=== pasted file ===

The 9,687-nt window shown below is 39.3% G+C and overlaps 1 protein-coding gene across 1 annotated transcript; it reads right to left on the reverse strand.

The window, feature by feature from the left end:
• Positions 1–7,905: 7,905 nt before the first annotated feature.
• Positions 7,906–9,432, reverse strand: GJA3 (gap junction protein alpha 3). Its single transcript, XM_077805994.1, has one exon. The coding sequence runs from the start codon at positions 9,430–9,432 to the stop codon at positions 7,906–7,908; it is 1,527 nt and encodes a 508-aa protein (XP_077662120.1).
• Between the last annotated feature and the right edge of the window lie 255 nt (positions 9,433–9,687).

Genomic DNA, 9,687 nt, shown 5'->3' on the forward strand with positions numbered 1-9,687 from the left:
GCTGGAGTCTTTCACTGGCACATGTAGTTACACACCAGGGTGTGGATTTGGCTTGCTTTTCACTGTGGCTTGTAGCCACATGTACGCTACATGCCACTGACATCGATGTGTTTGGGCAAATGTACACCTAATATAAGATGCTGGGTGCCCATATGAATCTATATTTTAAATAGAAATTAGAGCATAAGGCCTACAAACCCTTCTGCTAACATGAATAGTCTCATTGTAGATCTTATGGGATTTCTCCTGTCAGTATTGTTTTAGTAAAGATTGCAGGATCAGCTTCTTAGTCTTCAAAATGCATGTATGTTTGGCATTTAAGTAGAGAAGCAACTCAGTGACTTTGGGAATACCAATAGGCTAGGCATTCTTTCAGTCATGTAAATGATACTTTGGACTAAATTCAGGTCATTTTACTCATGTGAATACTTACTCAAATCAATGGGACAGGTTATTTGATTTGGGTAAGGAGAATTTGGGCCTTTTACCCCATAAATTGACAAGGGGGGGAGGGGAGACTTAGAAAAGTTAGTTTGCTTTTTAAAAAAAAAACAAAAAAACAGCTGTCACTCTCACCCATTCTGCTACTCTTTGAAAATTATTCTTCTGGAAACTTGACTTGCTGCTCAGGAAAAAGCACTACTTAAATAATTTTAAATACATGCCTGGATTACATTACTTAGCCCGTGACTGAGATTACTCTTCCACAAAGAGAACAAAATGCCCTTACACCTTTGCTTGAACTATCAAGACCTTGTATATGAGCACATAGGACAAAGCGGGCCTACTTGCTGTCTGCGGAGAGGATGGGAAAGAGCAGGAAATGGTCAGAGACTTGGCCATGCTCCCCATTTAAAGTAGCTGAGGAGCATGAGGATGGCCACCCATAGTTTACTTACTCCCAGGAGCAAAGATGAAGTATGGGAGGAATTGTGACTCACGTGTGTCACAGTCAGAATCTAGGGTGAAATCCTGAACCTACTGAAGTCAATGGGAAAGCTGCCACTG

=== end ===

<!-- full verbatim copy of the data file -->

The 9,687-nt window shown below is 39.3% G+C and overlaps 1 protein-coding gene across 1 annotated transcript; it reads right to left on the reverse strand.

The window, feature by feature from the left end:
• Positions 1–7,905: 7,905 nt before the first annotated feature.
• Positions 7,906–9,432, reverse strand: GJA3 (gap junction protein alpha 3). Its single transcript, XM_077805994.1, has one exon. The coding sequence runs from the start codon at positions 9,430–9,432 to the stop codon at positions 7,906–7,908; it is 1,527 nt and encodes a 508-aa protein (XP_077662120.1).
• Between the last annotated feature and the right edge of the window lie 255 nt (positions 9,433–9,687).

Genomic DNA, 9,687 nt, shown 5'->3' on the forward strand with positions numbered 1-9,687 from the left:
GCTGGAGTCTTTCACTGGCACATGTAGTTACACACCAGGGTGTGGATTTGGCTTGCTTTTCACTGTGGCTTGTAGCCACATGTACGCTACATGCCACTGACATCGATGTGTTTGGGCAAATGTACACCTAATATAAGATGCTGGGTGCCCATATGAATCTATATTTTAAATAGAAATTAGAGCATAAGGCCTACAAACCCTTCTGCTAACATGAATAGTCTCATTGTAGATCTTATGGGATTTCTCCTGTCAGTATTGTTTTAGTAAAGATTGCAGGATCAGCTTCTTAGTCTTCAAAATGCATGTATGTTTGGCATTTAAGTAGAGAAGCAACTCAGTGACTTTGGGAATACCAATAGGCTAGGCATTCTTTCAGTCATGTAAATGATACTTTGGACTAAATTCAGGTCATTTTACTCATGTGAATACTTACTCAAATCAATGGGACAGGTTATTTGATTTGGGTAAGGAGAATTTGGGCCTTTTACCCCATAAATTGACAAGGGGGGGAGGGGAGACTTAGAAAAGTTAGTTTGCTTTTTAAAAAAAAAACAAAAAAACAGCTGTCACTCTCACCCATTCTGCTACTCTTTGAAAATTATTCTTCTGGAAACTTGACTTGCTGCTCAGGAAAAAGCACTACTTAAATAATTTTAAATACATGCCTGGATTACATTACTTAGCCCGTGACTGAGATTACTCTTCCACAAAGAGAACAAAATGCCCTTACACCTTTGCTTGAACTATCAAGACCTTGTATATGAGCACATAGGACAAAGCGGGCCTACTTGCTGTCTGCGGAGAGGATGGGAAAGAGCAGGAAATGGTCAGAGACTTGGCCATGCTCCCCATTTAAAGTAGCTGAGGAGCATGAGGATGGCCACCCATAGTTTACTTACTCCCAGGAGCAAAGATGAAGTATGGGAGGAATTGTGACTCACGTGTGTCACAGTCAGAATCTAGGGTGAAATCCTGAACCTACTGAAGTCAATGGGAAAGCTGCCACTG